Sunday, March 13, 2005


No, not ACT President Catherine Judd's vicious attack on National, but would-be ACT leader John Banks' contention that National's recent change of direction is wrong because

a drift to the centre and the politics of ‘me too’ don’t attract additional votes.

Now, it may be true insofar as National hasn't managed to gain much by doing so, but that does not change the fact that under MMP, you win an election by capturing 50% of the vote. And as a simple matter of political sociology, this means that a party (or rather, the broader coalition of which it is a part) must gain the support of the political center ground. This means presenting policies which appeal. And the problem for ACT is that their policies don't (and are in fact regarded as pure poison by a large segment of center voters, who suffered under them during the Revolution). The fact that ACT does not understand this simply shows how deluded they are.

The broader problem for ACT is that the unpopularity of their policies may make it difficult to put together a governing coalition on the right. On current long-term polling trends, any such coalition will have to include a "centrist" party - and both the possible alternatives are likely to have significant problems with wholesale privatisations and cuts to health and education spending. This means that one or other party is going to have to swallow serious dead rats, to the extent that it may suffer a grassroots revolt from its constituency. Needless to say, this is not a recipe for stable or long-lasting government...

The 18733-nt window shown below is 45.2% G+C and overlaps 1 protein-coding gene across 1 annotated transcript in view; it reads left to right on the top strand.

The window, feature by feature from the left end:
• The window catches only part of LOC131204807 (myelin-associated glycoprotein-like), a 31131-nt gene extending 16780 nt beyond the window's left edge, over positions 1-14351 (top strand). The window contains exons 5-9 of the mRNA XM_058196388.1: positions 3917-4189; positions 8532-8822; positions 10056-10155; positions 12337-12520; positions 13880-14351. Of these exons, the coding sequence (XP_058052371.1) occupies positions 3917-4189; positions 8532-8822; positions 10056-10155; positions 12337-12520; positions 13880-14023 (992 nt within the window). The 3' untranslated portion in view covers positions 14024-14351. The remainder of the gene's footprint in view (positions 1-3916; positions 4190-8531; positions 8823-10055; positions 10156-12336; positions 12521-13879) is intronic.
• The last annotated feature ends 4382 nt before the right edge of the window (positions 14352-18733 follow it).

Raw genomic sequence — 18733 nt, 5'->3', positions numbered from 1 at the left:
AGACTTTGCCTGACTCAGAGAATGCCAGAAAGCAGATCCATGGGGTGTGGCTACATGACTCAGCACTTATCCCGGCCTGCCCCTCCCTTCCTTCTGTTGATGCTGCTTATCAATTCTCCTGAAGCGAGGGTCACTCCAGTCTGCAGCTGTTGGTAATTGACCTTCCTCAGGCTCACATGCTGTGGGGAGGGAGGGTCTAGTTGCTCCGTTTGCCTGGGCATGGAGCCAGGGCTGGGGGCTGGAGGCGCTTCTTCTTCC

As one who voted Labour last election, I do find ACT's policies very appealing. I was blind to how socialist Labour really is. If moving to the centre means more socialism, then ACT is right to stick to its principles and argue for them. I have much more respect for a party that does this than one that is constantly changing its principles in order to be more popular. I do not think ACT's policies are as unpopular as you make out. First, many people are pissed off at Labour for not cutting taxes. I certainly am, and I know that many of my work colleagues are. Second, Libertarianism and Classical Liberalism are on the rise, as any cursory examination of the blogosphere will show you. This trend should, hopefully, translate into votes for ACT, as it is more classically Liberal than any other party with seats.

Posted by Brian S : 3/13/2005 08:22:00 PM

Oh, they should argue for their principles, alright - but they shouldn't expect others who do not hold those principles to support them. And if they want a right-wing rather than a left-wing government, then they're going to have to accept policy moderation as part of the coalition process.

The Greens are in the same boat, but not quite to the same extent, as their policy demands will probably only have to be acceptable to one coalition partner, not two.

Posted by Idiot/Savant : 3/14/2005 12:16:00 AM

I think ACT gave up on the whole idea of Libertarianism some time ago - they have moved to the standard right wing concept of telling the proles "all your troubles are the fault of (insert current disfavoured underclass here) - vote for us and while things are gonna be bad for you, they'll be a lot worse for..."

as for Classical Liberalism - "property rights" seems to have changed to "white peoples property rights" - which I guess puts them in line with many 19th Century Whigs.

Posted by Rich : 3/14/2005 10:32:00 AM